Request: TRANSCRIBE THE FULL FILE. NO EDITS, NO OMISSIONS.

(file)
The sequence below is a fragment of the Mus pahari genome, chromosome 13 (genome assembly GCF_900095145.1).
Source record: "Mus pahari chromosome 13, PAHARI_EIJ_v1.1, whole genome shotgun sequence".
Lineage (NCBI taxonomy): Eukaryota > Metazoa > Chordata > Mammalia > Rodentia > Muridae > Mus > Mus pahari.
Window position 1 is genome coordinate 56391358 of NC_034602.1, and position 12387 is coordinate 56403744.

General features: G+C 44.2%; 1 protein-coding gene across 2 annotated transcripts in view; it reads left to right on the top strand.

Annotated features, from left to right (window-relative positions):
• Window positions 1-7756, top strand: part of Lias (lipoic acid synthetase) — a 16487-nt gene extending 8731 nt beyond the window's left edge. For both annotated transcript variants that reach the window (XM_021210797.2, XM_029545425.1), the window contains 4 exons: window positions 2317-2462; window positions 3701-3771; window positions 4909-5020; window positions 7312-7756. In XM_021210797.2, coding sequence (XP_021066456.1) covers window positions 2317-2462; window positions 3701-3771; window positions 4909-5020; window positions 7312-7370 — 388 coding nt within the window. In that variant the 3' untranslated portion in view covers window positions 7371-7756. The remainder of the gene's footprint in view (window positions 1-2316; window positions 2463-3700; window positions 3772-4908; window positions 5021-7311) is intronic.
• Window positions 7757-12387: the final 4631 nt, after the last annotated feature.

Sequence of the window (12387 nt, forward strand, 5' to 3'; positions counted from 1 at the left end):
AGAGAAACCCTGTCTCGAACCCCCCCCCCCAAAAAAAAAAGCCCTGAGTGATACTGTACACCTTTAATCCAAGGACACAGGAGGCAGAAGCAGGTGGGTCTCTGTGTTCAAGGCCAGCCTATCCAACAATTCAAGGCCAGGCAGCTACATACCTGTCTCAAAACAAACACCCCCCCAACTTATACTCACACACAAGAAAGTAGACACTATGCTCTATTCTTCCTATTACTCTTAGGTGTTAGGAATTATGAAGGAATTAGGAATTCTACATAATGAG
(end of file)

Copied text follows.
The sequence below is a fragment of the Mus pahari genome, chromosome 13 (genome assembly GCF_900095145.1).
Source record: "Mus pahari chromosome 13, PAHARI_EIJ_v1.1, whole genome shotgun sequence".
Lineage (NCBI taxonomy): Eukaryota > Metazoa > Chordata > Mammalia > Rodentia > Muridae > Mus > Mus pahari.
Window position 1 is genome coordinate 56391358 of NC_034602.1, and position 12387 is coordinate 56403744.

General features: G+C 44.2%; 1 protein-coding gene across 2 annotated transcripts in view; it reads left to right on the top strand.

Annotated features, from left to right (window-relative positions):
• Window positions 1-7756, top strand: part of Lias (lipoic acid synthetase) — a 16487-nt gene extending 8731 nt beyond the window's left edge. For both annotated transcript variants that reach the window (XM_021210797.2, XM_029545425.1), the window contains 4 exons: window positions 2317-2462; window positions 3701-3771; window positions 4909-5020; window positions 7312-7756. In XM_021210797.2, coding sequence (XP_021066456.1) covers window positions 2317-2462; window positions 3701-3771; window positions 4909-5020; window positions 7312-7370 — 388 coding nt within the window. In that variant the 3' untranslated portion in view covers window positions 7371-7756. The remainder of the gene's footprint in view (window positions 1-2316; window positions 2463-3700; window positions 3772-4908; window positions 5021-7311) is intronic.
• Window positions 7757-12387: the final 4631 nt, after the last annotated feature.

Sequence of the window (12387 nt, forward strand, 5' to 3'; positions counted from 1 at the left end):
AGAGAAACCCTGTCTCGAACCCCCCCCCCCAAAAAAAAAAGCCCTGAGTGATACTGTACACCTTTAATCCAAGGACACAGGAGGCAGAAGCAGGTGGGTCTCTGTGTTCAAGGCCAGCCTATCCAACAATTCAAGGCCAGGCAGCTACATACCTGTCTCAAAACAAACACCCCCCCAACTTATACTCACACACAAGAAAGTAGACACTATGCTCTATTCTTCCTATTACTCTTAGGTGTTAGGAATTATGAAGGAATTAGGAATTCTACATAATGAG